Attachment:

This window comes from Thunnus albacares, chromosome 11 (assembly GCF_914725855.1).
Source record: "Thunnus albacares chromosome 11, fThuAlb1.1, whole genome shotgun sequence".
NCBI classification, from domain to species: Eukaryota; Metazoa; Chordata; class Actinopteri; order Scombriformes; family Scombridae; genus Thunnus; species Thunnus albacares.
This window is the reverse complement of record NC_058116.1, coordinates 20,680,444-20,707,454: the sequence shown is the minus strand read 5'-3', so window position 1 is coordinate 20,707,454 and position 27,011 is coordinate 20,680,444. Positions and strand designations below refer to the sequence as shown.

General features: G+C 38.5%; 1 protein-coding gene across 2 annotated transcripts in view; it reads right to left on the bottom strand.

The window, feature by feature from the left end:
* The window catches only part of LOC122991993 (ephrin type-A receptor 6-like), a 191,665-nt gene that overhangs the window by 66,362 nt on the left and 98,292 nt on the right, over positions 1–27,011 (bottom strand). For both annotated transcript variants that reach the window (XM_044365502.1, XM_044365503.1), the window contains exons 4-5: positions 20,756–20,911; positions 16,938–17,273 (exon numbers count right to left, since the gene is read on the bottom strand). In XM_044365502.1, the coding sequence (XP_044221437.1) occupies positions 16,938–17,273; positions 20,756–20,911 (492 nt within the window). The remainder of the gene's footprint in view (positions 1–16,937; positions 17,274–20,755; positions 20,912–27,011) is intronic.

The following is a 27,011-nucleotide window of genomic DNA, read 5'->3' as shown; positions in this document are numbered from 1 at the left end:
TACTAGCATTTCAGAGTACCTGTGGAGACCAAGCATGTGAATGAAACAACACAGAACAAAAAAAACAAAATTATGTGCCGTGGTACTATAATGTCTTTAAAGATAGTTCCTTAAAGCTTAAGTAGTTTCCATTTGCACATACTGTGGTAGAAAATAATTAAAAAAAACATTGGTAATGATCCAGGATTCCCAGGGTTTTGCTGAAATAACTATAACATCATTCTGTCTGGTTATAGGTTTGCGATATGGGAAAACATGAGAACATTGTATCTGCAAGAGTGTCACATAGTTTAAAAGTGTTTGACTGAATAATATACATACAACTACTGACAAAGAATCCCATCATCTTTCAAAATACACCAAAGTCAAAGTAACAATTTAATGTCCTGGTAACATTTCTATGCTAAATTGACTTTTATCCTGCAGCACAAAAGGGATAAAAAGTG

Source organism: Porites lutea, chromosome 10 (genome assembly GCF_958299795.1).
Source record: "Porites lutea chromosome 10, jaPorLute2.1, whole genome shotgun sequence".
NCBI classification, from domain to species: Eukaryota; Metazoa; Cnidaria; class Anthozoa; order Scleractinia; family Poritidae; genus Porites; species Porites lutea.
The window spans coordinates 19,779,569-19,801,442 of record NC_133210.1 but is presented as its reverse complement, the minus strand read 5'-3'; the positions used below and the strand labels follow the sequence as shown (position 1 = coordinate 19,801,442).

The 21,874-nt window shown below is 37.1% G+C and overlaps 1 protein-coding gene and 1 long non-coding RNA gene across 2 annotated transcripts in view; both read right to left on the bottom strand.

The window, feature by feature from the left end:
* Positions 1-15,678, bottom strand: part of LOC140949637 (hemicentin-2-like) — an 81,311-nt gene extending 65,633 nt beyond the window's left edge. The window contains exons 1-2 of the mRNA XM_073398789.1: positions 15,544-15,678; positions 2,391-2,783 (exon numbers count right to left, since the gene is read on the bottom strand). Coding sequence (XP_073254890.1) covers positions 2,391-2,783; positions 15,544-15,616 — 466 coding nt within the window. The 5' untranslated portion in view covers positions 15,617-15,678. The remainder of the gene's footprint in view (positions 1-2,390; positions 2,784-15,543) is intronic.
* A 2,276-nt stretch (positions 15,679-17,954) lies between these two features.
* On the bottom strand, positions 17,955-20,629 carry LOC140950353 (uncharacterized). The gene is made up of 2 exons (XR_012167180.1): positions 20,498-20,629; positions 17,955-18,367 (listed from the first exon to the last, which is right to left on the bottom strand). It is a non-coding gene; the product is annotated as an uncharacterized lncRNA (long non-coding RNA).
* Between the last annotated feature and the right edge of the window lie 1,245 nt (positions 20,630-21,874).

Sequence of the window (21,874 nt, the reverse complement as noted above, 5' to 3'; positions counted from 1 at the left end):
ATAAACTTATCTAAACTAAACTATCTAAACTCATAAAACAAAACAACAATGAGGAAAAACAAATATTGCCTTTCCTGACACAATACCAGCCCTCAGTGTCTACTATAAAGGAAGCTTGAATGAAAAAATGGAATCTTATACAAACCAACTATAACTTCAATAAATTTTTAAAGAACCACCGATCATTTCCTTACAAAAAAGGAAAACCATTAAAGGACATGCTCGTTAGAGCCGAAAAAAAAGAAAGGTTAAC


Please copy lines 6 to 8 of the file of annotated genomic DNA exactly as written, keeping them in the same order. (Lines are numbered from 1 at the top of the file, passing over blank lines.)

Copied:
The window, feature by feature from the left end:
* The window catches only part of LOC122991993 (ephrin type-A receptor 6-like), a 191,665-nt gene that overhangs the window by 66,362 nt on the left and 98,292 nt on the right, over positions 1–27,011 (bottom strand). For both annotated transcript variants that reach the window (XM_044365502.1, XM_044365503.1), the window contains exons 4-5: positions 20,756–20,911; positions 16,938–17,273 (exon numbers count right to left, since the gene is read on the bottom strand). In XM_044365502.1, the coding sequence (XP_044221437.1) occupies positions 16,938–17,273; positions 20,756–20,911 (492 nt within the window). The remainder of the gene's footprint in view (positions 1–16,937; positions 17,274–20,755; positions 20,912–27,011) is intronic.

The following is a 27,011-nucleotide window of genomic DNA, read 5'->3' as shown; positions in this document are numbered from 1 at the left end: